I made this salad this morning while cleaning out my fridge. I used lettuce, a couple of tomatoes, two spring onions and salad wheat (-you can use bulgur instead of the salad wheat).

Honey Dijon vinagrette

1 clove garlic, minced
1 teaspoon salt, or to taste
3 teaspoons Dijon mustard
3 to 4 teaspoons honey
6 teaspoons balsamic vinegar
black pepper
1/2 cup canola oil

Mix the six first ingredients. Emulsify with canola oil, menaing whisk in a little at a time so the dressing thickens.
Let set in the fridge a couple of hours before you serve it.

Monday, April 21, 2008

Pasta with salmon creme sauce

Some people will tell you that fish and cheese is a bad combination.
I find that to be true most of the time, but in some dishes, cheese gives the dish a wonderful flavour. When I cook this dish, I sprinkle parmesan on top of the fish and pasta. A lot of parmesan! If I ever was addicted to something, parmesan would be very high on my list of addictives.
But, some people prefer to stick to the old advice and keep cheese and fish separated. This dish will also work without the parmesan, but if you omit the cheese, add a little morer salt.

Pasta with salmon creme sauce

1 1/2 pound salmon fillet, cubed
1 1/2 pound spaghetti
1 onion
1 1/2 cup heavy creme
1/2 cucumber, peeled, seeded and sliced
1 tablespoon finely chopped fresh dill
1 to 2 tablespoons canola oil
1/4 teaspoon cayenne
salt and pepper to taste
shredded Parmesan to sprinkle on top

Heat oil in a wide pan and cook onion until soft, about five minutes.
Add salmon, and cook for a couple of minutes. Add cream, dill, cayenne and cucumber, and cook for another couple of minutes or until the salmon is done. Add salt and pepper to taste.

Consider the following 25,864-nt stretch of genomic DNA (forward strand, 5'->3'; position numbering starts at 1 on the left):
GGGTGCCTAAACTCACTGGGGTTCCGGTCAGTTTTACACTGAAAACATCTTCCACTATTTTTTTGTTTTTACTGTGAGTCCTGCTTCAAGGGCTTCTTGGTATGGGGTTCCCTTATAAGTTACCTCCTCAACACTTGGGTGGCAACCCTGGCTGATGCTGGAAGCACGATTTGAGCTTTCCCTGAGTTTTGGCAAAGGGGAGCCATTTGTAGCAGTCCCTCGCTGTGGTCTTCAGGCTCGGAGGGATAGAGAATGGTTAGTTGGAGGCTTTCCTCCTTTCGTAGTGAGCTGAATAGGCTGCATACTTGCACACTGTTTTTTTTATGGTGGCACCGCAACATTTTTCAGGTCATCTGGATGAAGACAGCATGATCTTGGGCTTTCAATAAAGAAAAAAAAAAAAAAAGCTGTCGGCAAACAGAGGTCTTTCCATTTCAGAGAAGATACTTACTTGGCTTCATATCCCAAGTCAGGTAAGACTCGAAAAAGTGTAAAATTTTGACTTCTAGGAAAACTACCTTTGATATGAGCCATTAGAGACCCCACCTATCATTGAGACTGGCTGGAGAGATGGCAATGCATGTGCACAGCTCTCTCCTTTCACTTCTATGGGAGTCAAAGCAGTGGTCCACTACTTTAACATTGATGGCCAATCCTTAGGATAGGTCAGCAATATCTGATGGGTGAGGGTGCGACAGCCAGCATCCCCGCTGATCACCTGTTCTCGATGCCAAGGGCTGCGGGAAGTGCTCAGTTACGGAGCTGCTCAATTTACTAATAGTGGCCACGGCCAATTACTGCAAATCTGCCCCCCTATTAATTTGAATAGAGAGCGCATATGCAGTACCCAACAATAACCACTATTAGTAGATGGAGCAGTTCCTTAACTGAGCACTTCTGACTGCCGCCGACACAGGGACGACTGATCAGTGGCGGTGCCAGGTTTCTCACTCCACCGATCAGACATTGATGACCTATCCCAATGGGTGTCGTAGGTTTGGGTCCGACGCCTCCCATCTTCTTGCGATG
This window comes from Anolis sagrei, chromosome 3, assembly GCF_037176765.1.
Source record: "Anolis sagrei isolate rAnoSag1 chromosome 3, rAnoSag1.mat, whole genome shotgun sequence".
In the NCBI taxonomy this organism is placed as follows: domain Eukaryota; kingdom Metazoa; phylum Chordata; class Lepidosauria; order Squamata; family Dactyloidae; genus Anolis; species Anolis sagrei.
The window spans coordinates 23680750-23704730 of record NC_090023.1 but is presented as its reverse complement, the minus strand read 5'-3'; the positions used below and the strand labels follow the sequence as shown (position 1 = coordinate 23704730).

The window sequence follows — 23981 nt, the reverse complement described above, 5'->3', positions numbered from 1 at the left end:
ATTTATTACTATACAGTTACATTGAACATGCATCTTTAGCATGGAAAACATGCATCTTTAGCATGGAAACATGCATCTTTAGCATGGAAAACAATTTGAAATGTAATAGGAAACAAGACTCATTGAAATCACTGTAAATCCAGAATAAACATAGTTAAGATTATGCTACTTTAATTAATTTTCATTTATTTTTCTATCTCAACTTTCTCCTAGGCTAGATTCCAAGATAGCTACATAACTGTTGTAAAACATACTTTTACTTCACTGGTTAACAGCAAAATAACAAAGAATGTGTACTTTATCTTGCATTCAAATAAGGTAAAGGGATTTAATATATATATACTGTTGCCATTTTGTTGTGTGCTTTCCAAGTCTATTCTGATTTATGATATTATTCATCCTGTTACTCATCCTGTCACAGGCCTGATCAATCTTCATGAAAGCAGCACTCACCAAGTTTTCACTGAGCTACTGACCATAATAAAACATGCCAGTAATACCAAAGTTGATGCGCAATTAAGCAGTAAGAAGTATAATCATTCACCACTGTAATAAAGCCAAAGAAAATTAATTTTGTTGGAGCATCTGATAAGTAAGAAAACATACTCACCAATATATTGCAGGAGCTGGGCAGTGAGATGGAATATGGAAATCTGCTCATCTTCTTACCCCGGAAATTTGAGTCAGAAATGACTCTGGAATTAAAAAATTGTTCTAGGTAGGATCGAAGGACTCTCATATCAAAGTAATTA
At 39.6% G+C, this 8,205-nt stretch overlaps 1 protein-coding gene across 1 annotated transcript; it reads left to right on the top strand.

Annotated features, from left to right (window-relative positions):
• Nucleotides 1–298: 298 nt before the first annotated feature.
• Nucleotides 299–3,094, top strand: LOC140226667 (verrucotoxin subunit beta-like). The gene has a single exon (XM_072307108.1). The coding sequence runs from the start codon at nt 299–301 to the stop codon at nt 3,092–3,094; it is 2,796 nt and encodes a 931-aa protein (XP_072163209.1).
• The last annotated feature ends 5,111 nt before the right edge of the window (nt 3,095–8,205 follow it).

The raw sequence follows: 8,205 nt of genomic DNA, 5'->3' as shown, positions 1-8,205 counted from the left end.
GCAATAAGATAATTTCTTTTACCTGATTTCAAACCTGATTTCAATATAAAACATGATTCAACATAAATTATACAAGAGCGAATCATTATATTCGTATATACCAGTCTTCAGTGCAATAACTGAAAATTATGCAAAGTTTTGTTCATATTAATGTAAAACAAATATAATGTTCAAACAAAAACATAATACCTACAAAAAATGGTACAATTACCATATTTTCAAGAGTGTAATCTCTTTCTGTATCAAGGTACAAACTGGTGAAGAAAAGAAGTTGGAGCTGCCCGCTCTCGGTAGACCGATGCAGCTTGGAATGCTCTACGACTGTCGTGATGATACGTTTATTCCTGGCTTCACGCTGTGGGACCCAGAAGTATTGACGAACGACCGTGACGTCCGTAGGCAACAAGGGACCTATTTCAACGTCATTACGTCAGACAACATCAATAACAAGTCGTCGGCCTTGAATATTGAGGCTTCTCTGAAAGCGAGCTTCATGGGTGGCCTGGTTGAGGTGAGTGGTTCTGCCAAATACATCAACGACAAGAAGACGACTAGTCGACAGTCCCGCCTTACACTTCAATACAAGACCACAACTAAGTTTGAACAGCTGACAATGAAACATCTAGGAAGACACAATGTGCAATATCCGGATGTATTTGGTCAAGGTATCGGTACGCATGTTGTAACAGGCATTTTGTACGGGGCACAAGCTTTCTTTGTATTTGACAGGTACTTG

Cook spaghetti according to package.

Serve dish with shredded parmesan.

Sunday, April 20, 2008

Baked trout with tabbouleh

Salmon and trout is one of the healthiest choices you can make when it comes to fish. Loaded with healthy Omega 3 and with a delicate taste, it's on top nof my list when I want to treat myself to something delicious.
In this recipe, I serve my trout with tabbouleh, a traditional Middle Eastern salad that goes so well with fish one could think they were made for each other.

Baked trout with tabbouleh

one trout fillet, about one pound.
1 teaspoon canola oil
one lemon
fresh dill sprigs
salt to taste

Preheat oven to 430F.

On a sheet of aluminum foil, brush one teaspoon canola oil.
Place trout onto foil, skin side down.
Slice three to four slices of lemon from the middle of the lemon, leaving full ends.
Squeeze the juice from the lemon ends over the trout. Sprinkle with salt, place dill sprigs on the teout and top with 3 to 4 lemon slices. Close the foil gently around the fish and bake for 30 to 40 minutes until done.

For the tabbouleh you'll need:

1/4 cup bulgur

1 cup finely chopped parsley

3 tablespoons lemon juice

1/2 teaspoon honey

1 oz chopped unsalted cashew nuts

1/2 cucumber, seeded and finely chopped

1 tomato, seeded and finely chopped

4 green onions, finely chopped

1/3 cup finely chopped fresh mint

salt and pepper

Place bulgur in a bowl and add 1/3 cup hot water. Let stand 15 minutes. Stir in lemon juice and honey, and leave until done.

If there is still liquid in the bowl when the bulgur is done, strain bulgur before you mix it with the other ingredients.

Mix all the ingredients in a bowl and season with salt and pepper. Place the tabbouleh in the fridge until it is being served. It tastes best cold, and it's absolutely at it's best when the flavours have had a chance to set so you can make it a day ahead.

Tuesday, April 15, 2008

Chicken curry with cashews

I need to clean out my freezer, and it so happens that my freezer is full of chicken!

As much as I love creamy sauces, I try to stick to more healthy choices during the week. Also, it's easier to use a healthy dinner as an excuse to have some ice cream for dessert!

Tonight I made chicken with a curry and cashew nut sauce. This sauce is so tasty and good, I find myself wondering why I don't make it more often.
This recipe is adapted from a recipe printed in Gourmet, January 2005.

Chicken Curry with Cashews

2 tablespoons canola oil

2 medium onions, finely chopped

2 garlic cloves, finely chopped

1 tablespoon finely chopped peeled fresh ginger

1 1/2 tablespoons curry powder

1 teaspoons salt

1 teaspoon ground cumin

1/4 teaspoon cayenne

4 large chicken breasts, cut into one inch cubes

1 (15 oz) can diced tomatoes

3 oz cashew nuts, finely chopped

2 to 3 tablespoons plain whole-milk yogurt

Accompaniment: cooked basmati or jasmine rice.